White Students Allegedly Tied Black Classmate To Lamppost And Whipped Him

The alleged incident in Bath, England, has been described as a “mock slave auction.”

Officials at a school in Bath, England, have refused to expel a group of white students who allegedly tied a black classmate to a lamppost, whipped him with sticks and called him “extreme racist names” as part of a “mock slave auction,” the Bath Chronicle reported this week.

A woman whose child attends the school told the BBC the alleged incident was filmed on Snapchat and shared among students. The woman said she did not see the footage, but said the black student was “really humiliated” and “apparently panicking.”

At least seven teenagers allegedly participated in the attack during a lunch break on Jan. 22, according to The Guardian. The head teacher of the secondary school (for students ages 11-16) initially suspended three of the alleged perpetrators, but the decision was overturned by school governors and the students are now back in class.

Police are investigating the incident, according to the BBC. Six teens have volunteered to be interviewed about the alleged attack, and another student is expected to be interviewed at a later time.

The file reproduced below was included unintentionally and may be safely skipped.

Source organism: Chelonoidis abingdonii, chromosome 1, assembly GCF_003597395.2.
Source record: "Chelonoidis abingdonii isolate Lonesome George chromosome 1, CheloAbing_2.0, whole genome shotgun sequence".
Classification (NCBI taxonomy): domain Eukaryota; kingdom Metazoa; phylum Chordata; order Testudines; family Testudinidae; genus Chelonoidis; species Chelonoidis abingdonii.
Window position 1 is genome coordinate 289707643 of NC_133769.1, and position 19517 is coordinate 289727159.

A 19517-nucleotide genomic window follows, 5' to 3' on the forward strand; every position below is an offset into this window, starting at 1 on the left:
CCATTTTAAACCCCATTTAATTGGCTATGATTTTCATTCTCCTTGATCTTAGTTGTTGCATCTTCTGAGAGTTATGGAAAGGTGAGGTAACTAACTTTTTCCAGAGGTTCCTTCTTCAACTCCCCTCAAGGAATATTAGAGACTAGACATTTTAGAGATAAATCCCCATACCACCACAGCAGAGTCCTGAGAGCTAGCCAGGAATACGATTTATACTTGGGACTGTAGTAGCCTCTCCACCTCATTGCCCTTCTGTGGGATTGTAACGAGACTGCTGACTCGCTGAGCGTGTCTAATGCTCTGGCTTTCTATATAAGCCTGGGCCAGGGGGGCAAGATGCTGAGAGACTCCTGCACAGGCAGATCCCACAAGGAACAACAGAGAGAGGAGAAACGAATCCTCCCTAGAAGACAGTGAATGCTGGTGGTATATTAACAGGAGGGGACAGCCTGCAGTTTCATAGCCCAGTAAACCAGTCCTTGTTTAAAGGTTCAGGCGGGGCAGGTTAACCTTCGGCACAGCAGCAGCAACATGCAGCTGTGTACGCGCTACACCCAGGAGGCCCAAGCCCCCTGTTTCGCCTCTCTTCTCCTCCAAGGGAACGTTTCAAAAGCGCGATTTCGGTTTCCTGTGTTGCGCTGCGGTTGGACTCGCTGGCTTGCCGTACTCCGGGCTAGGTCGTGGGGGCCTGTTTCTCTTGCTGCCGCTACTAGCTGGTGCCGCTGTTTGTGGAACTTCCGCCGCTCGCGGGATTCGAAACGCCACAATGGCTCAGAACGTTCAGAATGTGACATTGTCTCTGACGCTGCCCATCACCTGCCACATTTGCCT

Parents were only informed of the incident on Tuesday, the Chronicle reports.

“We have today become aware of media interest in an incident which took place in January and involved a group of established friends and related to a single incident of unacceptable behavior within the school grounds,” the school said in a message to parents. “A full investigation was instigated in line with both internal school procedures and Department for Education requirements, including contact with the police.”

The parents of the alleged victim declined to speak to the Chronicle, but other parents are reportedly outraged.

“It just sends the wrong message out to the children,” the father of a student at the school told the paper. “I’ve got a mixed-race son. He’s thinking, ‘They’re going to stick up for the white kids but we get in trouble if we do something wrong.’”

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